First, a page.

Glenn Beck on Monday interviewed Imam Moujahed Bakhach and Taher el Badawi, two of the four judges of the controversial new Islamic tribunal in Irving, Texas.
The imam said it is a "misconception" that Shariah law allows for abuse, slavery and the stoning of homosexuals, and the tribunal will only deal with civil matters. Criminal issues will be left to the state.
"Cutting the hand off or chopping the head -- this is not Shariah. It is not Shariah," Bakhach stated. "What we see overseas now with ISIS, ISIL, the whole Muslim world condemn that and rejected it, unacceptable."
But Beck said it is "not true" that the whole Muslim world rejects the Islamic State, asking: "Where does the reformation come from then? Because you're saying you don't practice that kind of Shariah law. Who's the reformer that you look to?"
"Jews and Christians don't believe that man making laws is an abomination," Beck added. "Where it's my understanding that in the Islamic culture, man doesn't make laws. God makes laws."
"The Shariah, who's behind the Shariah?" Bakhach said, growing heated. "The Shariah means a holy text mentioned, whether general or specific. For example, Muslims, we do not drink alcohol. Why? Because God says in the Koran, 'Don't drink alcohol.' ... My point really I want to make clear here is not the issue of cutting the hands, and even the criminal law is not just because somebody steal and then cut the hand. It's not that way. There is a system of investigation, a system of hearing, a system of finding out if he's a criminal."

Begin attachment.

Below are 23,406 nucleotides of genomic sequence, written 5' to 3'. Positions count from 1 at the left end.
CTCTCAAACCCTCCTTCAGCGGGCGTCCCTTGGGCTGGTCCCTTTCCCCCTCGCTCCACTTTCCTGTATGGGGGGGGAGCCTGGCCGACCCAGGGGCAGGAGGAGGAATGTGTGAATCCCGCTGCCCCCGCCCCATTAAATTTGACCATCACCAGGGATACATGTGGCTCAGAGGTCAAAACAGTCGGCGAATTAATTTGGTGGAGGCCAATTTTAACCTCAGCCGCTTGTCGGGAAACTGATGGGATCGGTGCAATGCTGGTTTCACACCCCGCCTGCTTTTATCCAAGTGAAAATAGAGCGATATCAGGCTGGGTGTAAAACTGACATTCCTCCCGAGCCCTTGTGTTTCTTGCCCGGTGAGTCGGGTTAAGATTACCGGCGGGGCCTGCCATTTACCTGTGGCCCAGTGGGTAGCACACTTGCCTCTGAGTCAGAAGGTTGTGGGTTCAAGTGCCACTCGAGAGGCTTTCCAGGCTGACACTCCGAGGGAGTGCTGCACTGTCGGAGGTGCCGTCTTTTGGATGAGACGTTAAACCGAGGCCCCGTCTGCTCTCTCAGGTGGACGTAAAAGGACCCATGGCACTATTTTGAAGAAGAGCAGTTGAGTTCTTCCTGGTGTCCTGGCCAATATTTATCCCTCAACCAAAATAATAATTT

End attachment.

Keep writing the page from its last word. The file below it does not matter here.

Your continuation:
The imam discussed Shariah law further, highlighting its role in families and daily life, adding: "It is not just cutting or chopping, it is not the issue."
"But I think where people come from is, there has been no reformation," Beck said. "Our president just accused Christians of slaughtering people during the Crusades, but there's been a reformation. There's no reformation in Islam. For instance, the Koran says that 'the trees and the rocks will cry out, there's a Jew hiding behind...'"
"It's not true," the imam retorted. "I challenge you to bring me that."
The imam prevaricated when Beck asked if the statement was in the Hadith, and Beck later found out that it was.
"If we can't trust an imam, a scholar who knows the Hadith ... and he denies that he's ever even heard that, how do we trust the rest of what he said?" Beck asked.
Daniel Ghasem Akbari, a scholar of Islam who converted to Christianity, told Beck later in the program: "The first point is, nobody should expect an American anchor to know everything about all angles of Islam. If he's honest, he has to correct and say, 'Sir, what you are talking about, that's not in the Koran, that's in the Hadith. ... Shariah Law is a combination of the laws that come from both the Koran and the Hadith.'"
Watch more from the interview, below.
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